It’s real life policing, not an episode of COPS
The NSW police commissioner said earlier this week that police could soon be doubling as camera men and women, recording footage of alcohol-related confrontations. This would serve as evidence of bad behaviour and support the Force’s current Operation Unite and previous hard-line campaigns.
Andrew Scipione claims the cameras will enhance “transparency” and “accountability”. But the officers would be the ones to press Record, Stop and Delete, meaning there would be no guarantee of honest, fair and unbiased representation. Or transparency, for that matter. Would you expect to see incriminating or abusive footage that implicates the Police in any way? Hardly.
If ever such recordings were admissible in court, the one-sided footage could also be prejudicial.
Nobody is denying that Australia has alcohol and substance abuse issues. Same goes for excessive police force and discretionary powers, if you ask me. But are police cameras really the answer? Scipione thinks so.
“The footage captures the raw experiences of our police officers, from their own eyes,” he said in The Daily Telegraph’s report on Monday. “If anyone decides they want to throw a punch at one of these officers, or any of our emergency service officers, they should understand that we’ll throw the book at you.”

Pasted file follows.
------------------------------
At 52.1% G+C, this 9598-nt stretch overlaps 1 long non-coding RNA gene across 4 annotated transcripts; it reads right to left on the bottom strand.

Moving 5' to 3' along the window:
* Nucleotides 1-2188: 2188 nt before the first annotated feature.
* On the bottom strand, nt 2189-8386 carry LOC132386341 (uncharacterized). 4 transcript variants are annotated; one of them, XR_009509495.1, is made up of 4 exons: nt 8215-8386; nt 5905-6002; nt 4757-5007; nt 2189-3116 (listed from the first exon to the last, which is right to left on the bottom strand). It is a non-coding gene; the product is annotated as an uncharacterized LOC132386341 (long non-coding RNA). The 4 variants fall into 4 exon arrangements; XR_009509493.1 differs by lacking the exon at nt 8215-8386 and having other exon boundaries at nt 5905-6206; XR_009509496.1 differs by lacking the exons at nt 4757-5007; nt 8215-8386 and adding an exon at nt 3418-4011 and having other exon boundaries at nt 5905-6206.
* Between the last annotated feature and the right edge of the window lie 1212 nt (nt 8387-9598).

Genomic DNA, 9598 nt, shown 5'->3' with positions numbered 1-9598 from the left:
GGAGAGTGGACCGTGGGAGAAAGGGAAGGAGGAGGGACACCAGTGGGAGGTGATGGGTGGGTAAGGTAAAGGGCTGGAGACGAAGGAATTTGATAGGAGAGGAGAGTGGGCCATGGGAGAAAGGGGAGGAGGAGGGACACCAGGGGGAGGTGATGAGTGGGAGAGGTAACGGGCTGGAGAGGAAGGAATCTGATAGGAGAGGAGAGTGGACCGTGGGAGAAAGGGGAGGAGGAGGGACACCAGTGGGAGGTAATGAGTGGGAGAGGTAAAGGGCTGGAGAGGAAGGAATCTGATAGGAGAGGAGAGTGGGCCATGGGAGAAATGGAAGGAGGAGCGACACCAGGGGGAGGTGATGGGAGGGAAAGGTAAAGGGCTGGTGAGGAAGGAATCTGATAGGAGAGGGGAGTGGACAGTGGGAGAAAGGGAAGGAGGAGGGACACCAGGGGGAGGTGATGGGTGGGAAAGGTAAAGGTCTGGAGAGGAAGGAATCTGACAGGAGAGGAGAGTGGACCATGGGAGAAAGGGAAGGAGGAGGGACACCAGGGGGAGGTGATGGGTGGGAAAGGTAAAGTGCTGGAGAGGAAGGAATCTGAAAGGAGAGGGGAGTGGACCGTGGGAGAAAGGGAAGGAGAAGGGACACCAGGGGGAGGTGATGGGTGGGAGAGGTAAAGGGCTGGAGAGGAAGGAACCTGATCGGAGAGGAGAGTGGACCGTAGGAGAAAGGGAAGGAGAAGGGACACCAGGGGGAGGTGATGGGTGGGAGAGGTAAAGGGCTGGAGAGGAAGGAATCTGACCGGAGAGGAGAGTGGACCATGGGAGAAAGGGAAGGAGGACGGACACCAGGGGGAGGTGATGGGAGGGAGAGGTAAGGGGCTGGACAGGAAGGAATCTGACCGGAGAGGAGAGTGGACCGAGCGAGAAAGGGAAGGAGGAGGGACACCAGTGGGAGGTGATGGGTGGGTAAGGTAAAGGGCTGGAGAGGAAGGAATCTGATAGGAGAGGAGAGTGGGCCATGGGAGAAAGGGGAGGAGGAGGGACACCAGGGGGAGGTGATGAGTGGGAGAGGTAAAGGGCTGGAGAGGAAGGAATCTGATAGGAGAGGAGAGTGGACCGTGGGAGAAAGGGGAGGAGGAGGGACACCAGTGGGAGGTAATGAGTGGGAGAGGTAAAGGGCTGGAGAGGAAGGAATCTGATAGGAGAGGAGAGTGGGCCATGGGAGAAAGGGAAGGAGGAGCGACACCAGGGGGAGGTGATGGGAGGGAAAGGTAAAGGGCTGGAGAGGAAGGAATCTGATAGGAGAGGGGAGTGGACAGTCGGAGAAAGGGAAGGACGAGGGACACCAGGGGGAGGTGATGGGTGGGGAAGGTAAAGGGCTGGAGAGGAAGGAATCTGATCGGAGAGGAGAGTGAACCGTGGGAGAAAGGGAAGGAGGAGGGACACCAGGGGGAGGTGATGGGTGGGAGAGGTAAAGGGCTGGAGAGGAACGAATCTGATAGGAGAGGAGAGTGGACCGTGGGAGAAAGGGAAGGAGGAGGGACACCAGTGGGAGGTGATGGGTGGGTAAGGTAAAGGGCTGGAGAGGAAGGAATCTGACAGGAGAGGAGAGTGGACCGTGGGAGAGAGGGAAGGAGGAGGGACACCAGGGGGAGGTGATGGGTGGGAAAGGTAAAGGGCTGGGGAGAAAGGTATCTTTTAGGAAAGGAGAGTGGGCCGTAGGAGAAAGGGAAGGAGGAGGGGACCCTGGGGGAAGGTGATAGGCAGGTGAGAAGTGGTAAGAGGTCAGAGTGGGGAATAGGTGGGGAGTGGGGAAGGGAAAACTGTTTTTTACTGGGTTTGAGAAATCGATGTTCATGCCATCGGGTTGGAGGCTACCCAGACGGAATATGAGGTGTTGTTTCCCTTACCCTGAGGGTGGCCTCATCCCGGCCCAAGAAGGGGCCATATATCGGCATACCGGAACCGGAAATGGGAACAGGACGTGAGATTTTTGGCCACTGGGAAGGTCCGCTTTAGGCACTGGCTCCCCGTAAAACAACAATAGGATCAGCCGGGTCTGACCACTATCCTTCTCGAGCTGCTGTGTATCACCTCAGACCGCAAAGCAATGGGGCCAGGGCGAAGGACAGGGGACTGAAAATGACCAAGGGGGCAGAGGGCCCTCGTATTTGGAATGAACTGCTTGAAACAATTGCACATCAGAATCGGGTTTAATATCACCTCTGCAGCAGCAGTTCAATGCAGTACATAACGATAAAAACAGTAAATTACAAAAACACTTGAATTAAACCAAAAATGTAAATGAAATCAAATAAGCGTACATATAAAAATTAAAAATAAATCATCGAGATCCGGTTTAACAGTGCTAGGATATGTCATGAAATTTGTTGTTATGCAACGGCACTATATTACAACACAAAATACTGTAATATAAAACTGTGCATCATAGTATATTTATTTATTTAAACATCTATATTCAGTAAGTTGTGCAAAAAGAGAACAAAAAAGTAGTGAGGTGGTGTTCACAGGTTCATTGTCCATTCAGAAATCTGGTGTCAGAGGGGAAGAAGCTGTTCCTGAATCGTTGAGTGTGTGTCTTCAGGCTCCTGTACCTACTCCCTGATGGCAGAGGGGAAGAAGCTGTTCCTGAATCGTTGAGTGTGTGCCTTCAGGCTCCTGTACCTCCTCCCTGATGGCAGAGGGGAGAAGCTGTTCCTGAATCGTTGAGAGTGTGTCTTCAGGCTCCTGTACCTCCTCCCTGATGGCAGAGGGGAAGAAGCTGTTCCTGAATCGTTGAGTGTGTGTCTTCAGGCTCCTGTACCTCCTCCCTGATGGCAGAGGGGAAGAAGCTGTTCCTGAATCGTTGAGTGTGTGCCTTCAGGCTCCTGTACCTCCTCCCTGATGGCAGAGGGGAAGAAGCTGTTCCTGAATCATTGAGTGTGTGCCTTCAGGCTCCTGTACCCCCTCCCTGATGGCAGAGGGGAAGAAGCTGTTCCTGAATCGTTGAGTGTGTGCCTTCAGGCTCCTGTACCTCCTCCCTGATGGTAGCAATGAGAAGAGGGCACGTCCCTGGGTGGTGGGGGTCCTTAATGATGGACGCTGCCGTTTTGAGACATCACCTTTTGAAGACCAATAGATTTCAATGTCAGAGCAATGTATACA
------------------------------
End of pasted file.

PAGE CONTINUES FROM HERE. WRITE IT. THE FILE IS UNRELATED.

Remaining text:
Interesting comment given the Brazilian student, Roberto Curti’s death is still fresh in our minds. Perhaps Scipione should explain the anticipated outcome of these publicly funded gadgets. How exactly are they expected to curb alcohol-related brawls and incidents? And how is he going to ensure that any abuses of power are also caught on camera?
What’s next: an Aussie version of COPS? Will we soon see ads for a reality TV program which uses raw takes from an officer’s bullet-proof vest? Why watch Border Security when you’ve got Aussie COPS with shocking scenes of Kings Cross where incoherent drunk teens fall all over the road?
New South Wales law enforcement is particularly obsessed with disorderly young men who go too hard on the grog. The publicity of such crime and “zero tolerance” campaigns are of course, a result of the Force’s Hulk-like PR machine. I can’t think of a better PR vehicle, or even revenue source, than a reality TV series showing how the Police are fighting hard to keep drunks off the streets.
The next organised purge of drunkards from NSW streets will be this weekend. So watch out, you could be on candid camera.
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